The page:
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  #41  
Old 12-26-2012, 11:46 AM
sterlinglawns sterlinglawns is offline
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Join Date: Oct 2012
Location: Sterling Virginia
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Quote:
Originally Posted by gcbailey View Post
cut firewood..... started doing that a couple years ago and we usually sell about 25 cords from Nov through Feb.
I used to resell firewood. Gcbailey, I was wondering how you prepare bulk firewood for resale? Do you obtain the wood the previous season, cut it up and leave it outside in large piles? Could never wrap my brain around this operation.
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  #42  
Old 12-26-2012, 01:28 PM
sgbotsford sgbotsford is offline
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Location: Alberta, Canada
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Firewood needs to be dried at least one summer. Two summers is better. It should be split before storing if over 6" diameter. Birch has to be split no matter what. It won't dry though the bark.

Do anything you can to reduce handling. There are 10,000 buck machines that will take a whole log, cut it into 16" chunks split it, and run it up a conveyor. Two guys, one on a tractror bringing logs, and one on the machine can make a lot of firewood in short order.

Easiest way to store is to get rolls of concrete reenforcing mesh. A 100 foot length makes a 30' diameter circular fence. Throw the wood in let it self stack. Pile until is starts to fall off the fence. The center will be about 20 feet tall. Tarp it with a tarp and screw in hay tarp anchors (any farm store). Use black rubber tied downs to connect the tarp to the anchors. This will keep the tarp from flapping. You want a couple feet of overhang with the tarp. Measure first. It takes a lot more than a 30 foot tarp to cover a 30 foot pile.

Tarps are usually rectangular. You may want to use T-bar stakes and make an oval instead of a circle. A 30 x 50 tarp should cover an 18 x 35 oval. Get at least medium grade tarps. The cheap ones will fall apart in a year.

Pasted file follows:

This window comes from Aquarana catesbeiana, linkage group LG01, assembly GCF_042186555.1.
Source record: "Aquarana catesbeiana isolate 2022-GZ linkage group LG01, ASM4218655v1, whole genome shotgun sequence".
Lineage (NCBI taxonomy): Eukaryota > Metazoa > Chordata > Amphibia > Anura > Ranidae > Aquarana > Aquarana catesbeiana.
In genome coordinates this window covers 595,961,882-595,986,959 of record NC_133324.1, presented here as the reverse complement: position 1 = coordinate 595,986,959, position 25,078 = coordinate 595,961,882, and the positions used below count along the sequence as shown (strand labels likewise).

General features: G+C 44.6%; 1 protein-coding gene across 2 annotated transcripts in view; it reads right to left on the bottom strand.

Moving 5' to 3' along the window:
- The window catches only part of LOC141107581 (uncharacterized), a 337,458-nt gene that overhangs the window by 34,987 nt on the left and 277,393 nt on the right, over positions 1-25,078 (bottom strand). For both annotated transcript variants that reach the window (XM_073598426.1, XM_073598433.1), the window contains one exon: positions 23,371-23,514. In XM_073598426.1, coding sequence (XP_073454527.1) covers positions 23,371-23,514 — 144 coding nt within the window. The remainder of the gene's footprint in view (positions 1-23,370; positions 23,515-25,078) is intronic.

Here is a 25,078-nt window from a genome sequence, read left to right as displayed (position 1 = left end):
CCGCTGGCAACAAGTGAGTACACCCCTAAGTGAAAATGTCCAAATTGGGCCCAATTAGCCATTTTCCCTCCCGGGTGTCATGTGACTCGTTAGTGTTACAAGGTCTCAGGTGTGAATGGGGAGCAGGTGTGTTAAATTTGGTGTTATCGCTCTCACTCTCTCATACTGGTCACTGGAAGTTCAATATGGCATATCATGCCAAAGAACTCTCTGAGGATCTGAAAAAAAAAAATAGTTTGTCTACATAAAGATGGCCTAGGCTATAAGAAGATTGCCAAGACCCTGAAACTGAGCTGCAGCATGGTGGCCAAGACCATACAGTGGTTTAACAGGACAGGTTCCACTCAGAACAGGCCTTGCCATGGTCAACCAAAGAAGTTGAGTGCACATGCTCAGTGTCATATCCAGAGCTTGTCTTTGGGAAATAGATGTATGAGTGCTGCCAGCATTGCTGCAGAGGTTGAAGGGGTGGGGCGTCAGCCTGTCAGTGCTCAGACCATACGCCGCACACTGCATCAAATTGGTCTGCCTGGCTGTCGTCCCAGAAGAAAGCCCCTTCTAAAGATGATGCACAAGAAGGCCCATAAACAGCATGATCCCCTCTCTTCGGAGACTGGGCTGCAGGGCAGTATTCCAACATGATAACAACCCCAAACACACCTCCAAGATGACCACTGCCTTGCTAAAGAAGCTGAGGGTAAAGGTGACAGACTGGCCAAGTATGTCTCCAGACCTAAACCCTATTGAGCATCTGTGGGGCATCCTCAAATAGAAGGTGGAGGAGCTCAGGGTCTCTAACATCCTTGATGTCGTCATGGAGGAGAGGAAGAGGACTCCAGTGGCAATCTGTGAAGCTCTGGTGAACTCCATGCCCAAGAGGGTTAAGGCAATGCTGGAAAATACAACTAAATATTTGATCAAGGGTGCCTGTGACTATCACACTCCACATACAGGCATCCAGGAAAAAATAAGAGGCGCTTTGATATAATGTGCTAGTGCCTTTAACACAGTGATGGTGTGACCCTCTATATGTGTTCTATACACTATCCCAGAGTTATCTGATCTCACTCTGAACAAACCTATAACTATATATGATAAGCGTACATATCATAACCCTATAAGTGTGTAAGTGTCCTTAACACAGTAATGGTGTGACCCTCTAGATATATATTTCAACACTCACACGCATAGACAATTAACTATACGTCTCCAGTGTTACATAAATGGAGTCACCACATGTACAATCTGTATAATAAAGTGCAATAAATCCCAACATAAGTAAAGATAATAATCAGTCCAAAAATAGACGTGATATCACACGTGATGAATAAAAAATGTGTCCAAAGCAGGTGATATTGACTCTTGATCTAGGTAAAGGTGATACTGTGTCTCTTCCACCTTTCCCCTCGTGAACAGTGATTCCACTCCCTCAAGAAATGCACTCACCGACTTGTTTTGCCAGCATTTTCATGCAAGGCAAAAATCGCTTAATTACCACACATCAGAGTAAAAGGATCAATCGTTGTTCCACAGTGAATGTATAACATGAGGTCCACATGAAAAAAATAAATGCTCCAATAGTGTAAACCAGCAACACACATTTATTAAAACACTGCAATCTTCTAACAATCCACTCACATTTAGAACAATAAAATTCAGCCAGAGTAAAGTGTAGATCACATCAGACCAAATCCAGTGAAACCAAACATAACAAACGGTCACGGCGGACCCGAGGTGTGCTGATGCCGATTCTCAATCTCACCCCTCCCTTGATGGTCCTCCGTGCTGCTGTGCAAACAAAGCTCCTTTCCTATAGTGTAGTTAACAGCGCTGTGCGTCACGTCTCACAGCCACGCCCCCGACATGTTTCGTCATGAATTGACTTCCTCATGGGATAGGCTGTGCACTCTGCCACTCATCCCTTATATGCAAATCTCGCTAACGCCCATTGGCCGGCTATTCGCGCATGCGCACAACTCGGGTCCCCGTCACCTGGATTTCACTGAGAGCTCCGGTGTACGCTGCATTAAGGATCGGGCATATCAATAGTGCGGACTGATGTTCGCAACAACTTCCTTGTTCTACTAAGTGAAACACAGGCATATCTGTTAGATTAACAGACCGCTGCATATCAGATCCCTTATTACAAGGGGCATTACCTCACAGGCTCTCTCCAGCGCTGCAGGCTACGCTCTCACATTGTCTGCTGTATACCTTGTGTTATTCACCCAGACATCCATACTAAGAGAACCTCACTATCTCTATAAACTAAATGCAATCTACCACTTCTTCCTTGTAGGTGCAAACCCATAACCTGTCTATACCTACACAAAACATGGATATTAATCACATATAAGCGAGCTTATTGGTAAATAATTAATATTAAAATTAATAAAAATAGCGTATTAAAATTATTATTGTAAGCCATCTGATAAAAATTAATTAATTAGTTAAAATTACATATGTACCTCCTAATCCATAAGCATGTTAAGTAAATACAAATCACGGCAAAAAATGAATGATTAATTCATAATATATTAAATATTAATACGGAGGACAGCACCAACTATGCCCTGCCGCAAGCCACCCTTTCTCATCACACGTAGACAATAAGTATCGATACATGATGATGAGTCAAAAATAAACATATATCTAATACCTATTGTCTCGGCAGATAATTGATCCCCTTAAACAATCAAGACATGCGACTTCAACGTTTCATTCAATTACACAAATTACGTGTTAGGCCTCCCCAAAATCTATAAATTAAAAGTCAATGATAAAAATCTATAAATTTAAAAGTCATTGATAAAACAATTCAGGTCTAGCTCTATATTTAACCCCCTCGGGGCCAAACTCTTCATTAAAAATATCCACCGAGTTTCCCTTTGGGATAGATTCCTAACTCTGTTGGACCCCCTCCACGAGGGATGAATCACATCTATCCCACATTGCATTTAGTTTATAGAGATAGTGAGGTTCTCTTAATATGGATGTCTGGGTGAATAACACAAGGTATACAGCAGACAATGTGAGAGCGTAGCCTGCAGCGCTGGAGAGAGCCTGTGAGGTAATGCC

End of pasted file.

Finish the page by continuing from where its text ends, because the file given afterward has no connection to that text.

If you have a source for free used pallets, a layer of pallets put down first will increase air through the pile, and keep the bottom layer dry. These pallets decoompose in 5 years or so and can become a souce of nails for tires. A better method is a layer 2" rock.

If people are picking up, price it by the load. Have a table with truck bed sizes and price. E.g. a full 8 foot pickup box has an area of about 40 square feet, and a depth of 1.5 feet. 60 cubic feet is just under half a cord. So you charge for half a cord flat, 5/8 cord heaped to the top of the back window, 1 cord if truck with sides. Similarly a 5x10. Rule of thumb: Charge high, but round down. Let them depart thinking they got a bargain.

If you are delivering, it gets more problematic. You need a way to measure. The most accurate way is to set stakes 16 feet apart for 2 foot chunks, or 24 feet apart for 16" chunks, and stack it 4 feet high. This is an extra operation. Better is to do this once, then scoop up with the bobcat, and see how many full scoops make up a cord.

Or make bins that hold a half cord that you can move around with a fork lift.`

If you have multiple deliveries to make on one trip, you load a cord, then put a tarp in as a divider, then load a second cord.

In the long run you will make more money if you over delivery. Sell them a cord, but deliver 1.2 cords. Build it into your pricing.

An added service you can do is stacking it. Even take kits consisting of T bars, wires to set up a frame to do it neatly. You need a wheelbarrow per man to do this. One person stacking can keep up with many barrows. Stacking is time consuming. So charge a bunch for it.
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